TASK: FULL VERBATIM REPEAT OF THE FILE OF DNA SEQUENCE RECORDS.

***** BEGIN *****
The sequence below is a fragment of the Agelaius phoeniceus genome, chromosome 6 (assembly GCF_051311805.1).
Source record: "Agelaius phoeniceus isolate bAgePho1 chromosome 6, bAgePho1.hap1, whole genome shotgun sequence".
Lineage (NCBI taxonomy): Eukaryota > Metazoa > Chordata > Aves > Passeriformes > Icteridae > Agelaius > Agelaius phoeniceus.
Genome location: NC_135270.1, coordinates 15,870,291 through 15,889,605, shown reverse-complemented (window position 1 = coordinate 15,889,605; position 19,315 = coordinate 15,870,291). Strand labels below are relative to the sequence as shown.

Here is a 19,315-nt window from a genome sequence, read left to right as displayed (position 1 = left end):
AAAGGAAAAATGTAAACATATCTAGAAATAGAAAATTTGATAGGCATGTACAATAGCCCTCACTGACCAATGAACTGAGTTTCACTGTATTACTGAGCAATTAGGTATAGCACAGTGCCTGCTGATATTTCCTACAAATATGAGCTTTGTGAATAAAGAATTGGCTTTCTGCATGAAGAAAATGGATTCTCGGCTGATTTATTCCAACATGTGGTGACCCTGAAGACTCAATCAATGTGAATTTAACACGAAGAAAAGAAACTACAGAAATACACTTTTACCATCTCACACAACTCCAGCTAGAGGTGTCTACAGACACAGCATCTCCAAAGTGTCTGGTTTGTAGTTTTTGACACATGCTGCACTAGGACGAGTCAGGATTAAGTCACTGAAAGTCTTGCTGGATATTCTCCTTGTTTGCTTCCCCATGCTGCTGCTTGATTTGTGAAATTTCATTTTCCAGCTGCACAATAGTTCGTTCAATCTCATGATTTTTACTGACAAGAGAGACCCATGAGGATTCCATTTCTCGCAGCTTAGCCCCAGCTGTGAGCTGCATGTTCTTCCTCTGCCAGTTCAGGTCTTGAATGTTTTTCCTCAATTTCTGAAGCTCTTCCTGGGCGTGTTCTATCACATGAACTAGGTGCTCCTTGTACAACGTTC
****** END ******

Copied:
The sequence below is a fragment of the Agelaius phoeniceus genome, chromosome 6 (assembly GCF_051311805.1).
Source record: "Agelaius phoeniceus isolate bAgePho1 chromosome 6, bAgePho1.hap1, whole genome shotgun sequence".
Lineage (NCBI taxonomy): Eukaryota > Metazoa > Chordata > Aves > Passeriformes > Icteridae > Agelaius > Agelaius phoeniceus.
Genome location: NC_135270.1, coordinates 15,870,291 through 15,889,605, shown reverse-complemented (window position 1 = coordinate 15,889,605; position 19,315 = coordinate 15,870,291). Strand labels below are relative to the sequence as shown.

Here is a 19,315-nt window from a genome sequence, read left to right as displayed (position 1 = left end):
AAAGGAAAAATGTAAACATATCTAGAAATAGAAAATTTGATAGGCATGTACAATAGCCCTCACTGACCAATGAACTGAGTTTCACTGTATTACTGAGCAATTAGGTATAGCACAGTGCCTGCTGATATTTCCTACAAATATGAGCTTTGTGAATAAAGAATTGGCTTTCTGCATGAAGAAAATGGATTCTCGGCTGATTTATTCCAACATGTGGTGACCCTGAAGACTCAATCAATGTGAATTTAACACGAAGAAAAGAAACTACAGAAATACACTTTTACCATCTCACACAACTCCAGCTAGAGGTGTCTACAGACACAGCATCTCCAAAGTGTCTGGTTTGTAGTTTTTGACACATGCTGCACTAGGACGAGTCAGGATTAAGTCACTGAAAGTCTTGCTGGATATTCTCCTTGTTTGCTTCCCCATGCTGCTGCTTGATTTGTGAAATTTCATTTTCCAGCTGCACAATAGTTCGTTCAATCTCATGATTTTTACTGACAAGAGAGACCCATGAGGATTCCATTTCTCGCAGCTTAGCCCCAGCTGTGAGCTGCATGTTCTTCCTCTGCCAGTTCAGGTCTTGAATGTTTTTCCTCAATTTCTGAAGCTCTTCCTGGGCGTGTTCTATCACATGAACTAGGTGCTCCTTGTACAACGTTC